Second, the book badly needed a good editing before publication. There are two problems here. The first is that stories are repeated, almost verbatim, in different chapters, and occasionally even within a single chapter. The second is that, in the areas with which I am familiar, I found numerous factual errors. To cite just three, at the battle of the Philippine Sea it was not Raymond Spruance, commander of the Fifth Fleet, who ordered the lights turned on for the returning aircraft, but Marc Mitscher, commander of the carrier groups. Again, it was not Thomas Kinkaid, commander of the Seventh Fleet, who "crossed the T" at Surigao Strait, but rather Jesse Oldendorf, who commanded the battleships and other fire support ships. But my favorite is the photo caption which refers to the horizontal stabilizer in the tail assembly of a B-17 as its "rear wing". If I'm able to spot these errors in areas with which I'm familiar, it makes me wonder about how many there may be in areas with which I'm not familiar.
My last criticism is the most important, and that deals with the tone of the book. As a couple of reviewers have mentioned, the author is negative about nearly everyone in the cast of characters, most especially about Roosevelt and Churchill. (Among the exceptions are Truman (who comes in only at the very end), Hopkins, and, most peculiarly, Stalin.) I suspect the problem may be that Dr. Kennedy is just too far removed from the events he describes. Everyone knew that Roosevelt and Churchill had faults and made mistakes. But they have to be viewed in the true context in which they lived and operated. They were both heroic figures who did the best they could in situations that few have ever experienced or could handle. ...
With this wonderful book, David Kennedy has produced a definitive treatment of the crisis of the century, a book of epic proportions; one detailing, describing and explaining the many ways in which the insoluble social, economic, and political maelstrom that enveloped this country is related to the history of what came thereafter. As in other recent tomes such as Doris Kearns Goodwin's "No Ordinary Times" and Tom Brokow's The Greatest Generation", the present volume is quite explicit in meaningfully linking how the harrowing kinds of experiences, trials, and tribulations of the American people helped to forge the kind of character, determination, and resolve that was later so instrumental in meeting the challenges associated with the Second World War.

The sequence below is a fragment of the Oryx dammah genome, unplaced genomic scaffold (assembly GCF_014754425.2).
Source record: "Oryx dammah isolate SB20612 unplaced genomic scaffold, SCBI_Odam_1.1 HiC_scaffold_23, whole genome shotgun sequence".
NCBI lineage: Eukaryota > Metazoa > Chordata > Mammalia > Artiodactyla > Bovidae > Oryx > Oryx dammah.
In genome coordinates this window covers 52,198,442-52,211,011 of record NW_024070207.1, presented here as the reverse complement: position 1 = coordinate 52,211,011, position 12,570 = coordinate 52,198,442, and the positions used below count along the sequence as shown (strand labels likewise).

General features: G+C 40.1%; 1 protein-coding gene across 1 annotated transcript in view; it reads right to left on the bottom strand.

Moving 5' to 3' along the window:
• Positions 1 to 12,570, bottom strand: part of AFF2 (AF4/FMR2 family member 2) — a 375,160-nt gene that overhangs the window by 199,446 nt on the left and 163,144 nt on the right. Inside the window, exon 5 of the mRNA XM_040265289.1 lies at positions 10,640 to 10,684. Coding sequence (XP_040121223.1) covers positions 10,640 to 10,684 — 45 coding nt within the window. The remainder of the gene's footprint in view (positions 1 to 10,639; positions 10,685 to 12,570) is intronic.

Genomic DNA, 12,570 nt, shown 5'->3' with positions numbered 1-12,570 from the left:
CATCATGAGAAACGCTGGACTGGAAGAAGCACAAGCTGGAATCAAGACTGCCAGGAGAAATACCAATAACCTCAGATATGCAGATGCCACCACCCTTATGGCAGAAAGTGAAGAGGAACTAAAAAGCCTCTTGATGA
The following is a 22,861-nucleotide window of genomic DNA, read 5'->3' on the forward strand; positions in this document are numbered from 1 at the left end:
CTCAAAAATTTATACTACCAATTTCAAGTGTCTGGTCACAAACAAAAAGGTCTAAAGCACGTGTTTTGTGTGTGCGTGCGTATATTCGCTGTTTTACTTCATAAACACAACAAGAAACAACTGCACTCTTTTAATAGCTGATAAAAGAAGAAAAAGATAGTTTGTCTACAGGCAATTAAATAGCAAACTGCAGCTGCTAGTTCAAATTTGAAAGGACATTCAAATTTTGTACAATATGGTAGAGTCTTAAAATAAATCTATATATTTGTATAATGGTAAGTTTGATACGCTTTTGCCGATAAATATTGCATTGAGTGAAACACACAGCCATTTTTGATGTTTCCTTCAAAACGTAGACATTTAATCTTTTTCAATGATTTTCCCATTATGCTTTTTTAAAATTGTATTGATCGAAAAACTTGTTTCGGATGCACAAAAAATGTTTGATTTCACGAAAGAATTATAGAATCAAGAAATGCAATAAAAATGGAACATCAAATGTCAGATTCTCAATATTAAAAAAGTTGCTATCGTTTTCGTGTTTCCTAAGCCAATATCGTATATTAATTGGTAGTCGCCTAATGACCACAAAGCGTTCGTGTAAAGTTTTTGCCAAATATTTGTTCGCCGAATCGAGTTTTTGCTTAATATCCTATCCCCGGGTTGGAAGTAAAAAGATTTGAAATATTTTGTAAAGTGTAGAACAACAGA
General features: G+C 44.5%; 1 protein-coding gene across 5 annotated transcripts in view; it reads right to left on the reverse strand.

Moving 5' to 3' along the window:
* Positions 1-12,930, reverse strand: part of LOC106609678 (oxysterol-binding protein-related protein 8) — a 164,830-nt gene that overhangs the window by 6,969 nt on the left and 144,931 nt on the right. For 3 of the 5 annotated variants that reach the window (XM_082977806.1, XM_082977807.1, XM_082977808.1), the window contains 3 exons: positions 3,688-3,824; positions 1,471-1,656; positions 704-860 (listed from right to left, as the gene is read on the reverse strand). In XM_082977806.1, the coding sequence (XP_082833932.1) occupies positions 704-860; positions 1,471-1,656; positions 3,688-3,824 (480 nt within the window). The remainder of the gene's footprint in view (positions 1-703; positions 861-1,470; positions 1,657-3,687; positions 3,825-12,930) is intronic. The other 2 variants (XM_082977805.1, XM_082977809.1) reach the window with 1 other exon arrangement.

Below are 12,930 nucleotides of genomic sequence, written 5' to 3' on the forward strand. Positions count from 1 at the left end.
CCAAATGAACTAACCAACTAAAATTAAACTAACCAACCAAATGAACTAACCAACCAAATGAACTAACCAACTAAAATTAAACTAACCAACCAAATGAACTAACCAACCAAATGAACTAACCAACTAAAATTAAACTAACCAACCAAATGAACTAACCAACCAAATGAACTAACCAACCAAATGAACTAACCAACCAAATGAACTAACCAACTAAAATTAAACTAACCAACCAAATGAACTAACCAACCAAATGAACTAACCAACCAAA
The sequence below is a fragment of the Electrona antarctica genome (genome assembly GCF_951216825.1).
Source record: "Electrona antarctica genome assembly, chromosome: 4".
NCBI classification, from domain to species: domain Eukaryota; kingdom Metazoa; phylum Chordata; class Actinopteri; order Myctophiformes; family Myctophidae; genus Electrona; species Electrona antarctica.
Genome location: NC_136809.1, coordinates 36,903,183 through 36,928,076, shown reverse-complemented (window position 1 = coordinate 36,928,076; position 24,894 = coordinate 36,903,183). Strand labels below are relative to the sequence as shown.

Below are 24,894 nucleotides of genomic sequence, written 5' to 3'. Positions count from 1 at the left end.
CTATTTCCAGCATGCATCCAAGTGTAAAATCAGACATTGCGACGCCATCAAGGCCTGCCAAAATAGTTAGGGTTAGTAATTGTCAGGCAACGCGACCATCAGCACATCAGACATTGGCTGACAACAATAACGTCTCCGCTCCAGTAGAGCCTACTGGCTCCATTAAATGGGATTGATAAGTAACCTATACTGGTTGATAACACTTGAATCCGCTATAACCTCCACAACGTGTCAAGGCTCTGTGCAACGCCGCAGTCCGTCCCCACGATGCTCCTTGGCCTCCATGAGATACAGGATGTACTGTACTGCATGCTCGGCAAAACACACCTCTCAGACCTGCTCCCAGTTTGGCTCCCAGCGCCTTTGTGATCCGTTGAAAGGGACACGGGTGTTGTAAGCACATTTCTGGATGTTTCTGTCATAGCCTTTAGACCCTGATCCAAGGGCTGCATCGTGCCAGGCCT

Yet unlike Brokow's effort and that of other historians like Stephen Ambrose, Kennedy avoids wide use of primary interviewing, and the difference this leads to in the tone and perspective of the book is telling. Like Goodwin's effort, this is a superb book, wonderfully written, eminently accessible (an important quality given its length of nearly 900 pages), with a sometimes soaring prose style that is so distinctive and so refreshing that reading it is a joy. This is history come to life, full of the color and hues of the original events, presented in a manner that is at once both academically sophisticated and yet available and readable by the general audience. Kennedy makes the reader feel as though he is present in the moment, experiencing the events as they transpire rather than eavesdropping some seventy or so years after the fact. Hearing about the ways in which feckless Herbert Hoover, for example, was in many ways the helpless victim of circumstances is quite interesting.
So is his take on so many other personalities and issues of the time, from the particulars of the New Deal and how they were conceived all the way to the insidious domestic treatment and 'internment' of Japanese Americans after the outbreak of WWII. Of course, Kennedy's book is rife with interesting and often provocative interpretations of the events, and this willingness to weigh in intelligently and convincingly adds to the overall entertainment and intellectual value of the book. While I didn't necessarily agree with all of these interpretations or his conclusions, it is always a pleasure to be in the presence of such an active, nimble and creative intellect. This is a book that anyone with an interest in the literally endless ways we were formed in the crucible of events of the past as well as by the people who came before us will want to experience this absolutely top-shelf new work by David Kennedy. Enjoy!
on March 22, 2000